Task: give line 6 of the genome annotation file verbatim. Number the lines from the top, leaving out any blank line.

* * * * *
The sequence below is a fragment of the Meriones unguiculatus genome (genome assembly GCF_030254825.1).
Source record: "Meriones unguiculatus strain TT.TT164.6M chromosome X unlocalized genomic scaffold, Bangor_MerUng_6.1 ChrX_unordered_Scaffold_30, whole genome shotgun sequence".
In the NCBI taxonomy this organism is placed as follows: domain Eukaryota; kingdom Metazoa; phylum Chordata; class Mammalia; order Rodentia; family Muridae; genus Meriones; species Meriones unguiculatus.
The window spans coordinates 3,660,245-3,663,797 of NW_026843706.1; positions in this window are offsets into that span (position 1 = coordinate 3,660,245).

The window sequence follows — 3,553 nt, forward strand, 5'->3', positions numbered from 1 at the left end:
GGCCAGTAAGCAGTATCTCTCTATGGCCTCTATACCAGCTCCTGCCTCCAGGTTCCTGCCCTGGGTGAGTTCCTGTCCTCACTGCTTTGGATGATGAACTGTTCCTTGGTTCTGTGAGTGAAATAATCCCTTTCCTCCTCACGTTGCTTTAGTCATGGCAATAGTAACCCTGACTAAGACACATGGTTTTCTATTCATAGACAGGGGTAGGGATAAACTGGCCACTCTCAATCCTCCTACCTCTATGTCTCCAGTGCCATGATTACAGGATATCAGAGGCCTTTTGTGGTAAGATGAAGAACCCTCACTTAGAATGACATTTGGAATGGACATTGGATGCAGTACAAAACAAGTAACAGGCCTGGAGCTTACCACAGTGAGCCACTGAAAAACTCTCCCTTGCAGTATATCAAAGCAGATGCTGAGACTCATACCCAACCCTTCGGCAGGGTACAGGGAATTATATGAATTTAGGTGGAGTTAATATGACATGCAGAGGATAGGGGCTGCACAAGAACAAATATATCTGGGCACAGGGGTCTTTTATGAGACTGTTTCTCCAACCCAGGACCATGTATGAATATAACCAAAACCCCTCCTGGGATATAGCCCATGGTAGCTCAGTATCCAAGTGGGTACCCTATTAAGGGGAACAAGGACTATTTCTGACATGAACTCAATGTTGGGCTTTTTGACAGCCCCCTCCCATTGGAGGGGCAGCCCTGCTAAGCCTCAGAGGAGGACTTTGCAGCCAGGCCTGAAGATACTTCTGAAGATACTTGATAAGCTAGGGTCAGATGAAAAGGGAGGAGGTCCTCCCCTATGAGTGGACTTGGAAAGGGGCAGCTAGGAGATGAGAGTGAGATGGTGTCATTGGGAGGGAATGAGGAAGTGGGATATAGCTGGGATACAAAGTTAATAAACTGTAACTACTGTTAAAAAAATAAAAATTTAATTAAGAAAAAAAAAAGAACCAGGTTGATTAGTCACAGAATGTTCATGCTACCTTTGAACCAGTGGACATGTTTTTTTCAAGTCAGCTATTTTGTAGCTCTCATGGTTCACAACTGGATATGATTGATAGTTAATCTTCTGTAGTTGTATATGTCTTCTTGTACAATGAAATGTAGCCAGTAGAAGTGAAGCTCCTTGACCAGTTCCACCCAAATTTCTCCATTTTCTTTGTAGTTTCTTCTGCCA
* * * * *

GGCCAGTAAGCAGTATCTCTCTATGGCCTCTATACCAGCTCCTGCCTCCAGGTTCCTGCCCTGGGTGAGTTCCTGTCCTCACTGCTTTGGATGATGAACTGTTCCTTGGTTCTGTGAGTGAAATAATCCCTTTCCTCCTCACGTTGCTTTAGTCATGGCAATAGTAACCCTGACTAAGACACATGGTTTTCTATTCATAGACAGGGGTAGGGATAAACTGGCCACTCTCAATCCTCCTACCTCTATGTCTCCAGTGCCATGATTACAGGATATCAGAGGCCTTTTGTGGTAAGATGAAGAACCCTCACTTAGAATGACATTTGGAATGGACATTGGATGCAGTACAAAACAAGTAACAGGCCTGGAGCTTACCACAGTGAGCCACTGAAAAACTCTCCCTTGCAGTATATCAAAGCAGATGCTGAGACTCATACCCAACCCTTCGGCAGGGTACAGGGAATTATATGAATTTAGGTGGAGTTAATATGACATGCAGAGGATAGGGGCTGCACAAGAACAAATATATCTGGGCACAGGGGTCTTTTATGAGACTGTTTCTCCAACCCAGGACCATGTATGAATATAACCAAAACCCCTCCTGGGATATAGCCCATGGTAGCTCAGTATCCAAGTGGGTACCCTATTAAGGGGAACAAGGACTATTTCTGACATGAACTCAATGTTGGGCTTTTTGACAGCCCCCTCCCATTGGAGGGGCAGCCCTGCTAAGCCTCAGAGGAGGACTTTGCAGCCAGGCCTGAAGATACTTCTGAAGATACTTGATAAGCTAGGGTCAGATGAAAAGGGAGGAGGTCCTCCCCTATGAGTGGACTTGGAAAGGGGCAGCTAGGAGATGAGAGTGAGATGGTGTCATTGGGAGGGAATGAGGAAGTGGGATATAGCTGGGATACAAAGTTAATAAACTGTAACTACTGTTAAAAAAATAAAAATTTAATTAAGAAAAAAAAAAGAACCAGGTTGATTAGTCACAGAATGTTCATGCTACCTTTGAACCAGTGGACATGTTTTTTTCAAGTCAGCTATTTTGTAGCTCTCATGGTTCACAACTGGATATGATTGATAGTTAATCTTCTGTAGTTGTATATGTCTTCTTGTACAATGAAATGTAGCCAGTAGAAGTGAAGCTCCTTGACCAGTTCCACCCAAATTTCTCCATTTTCTTTGTAGTTTCTTCTGCCA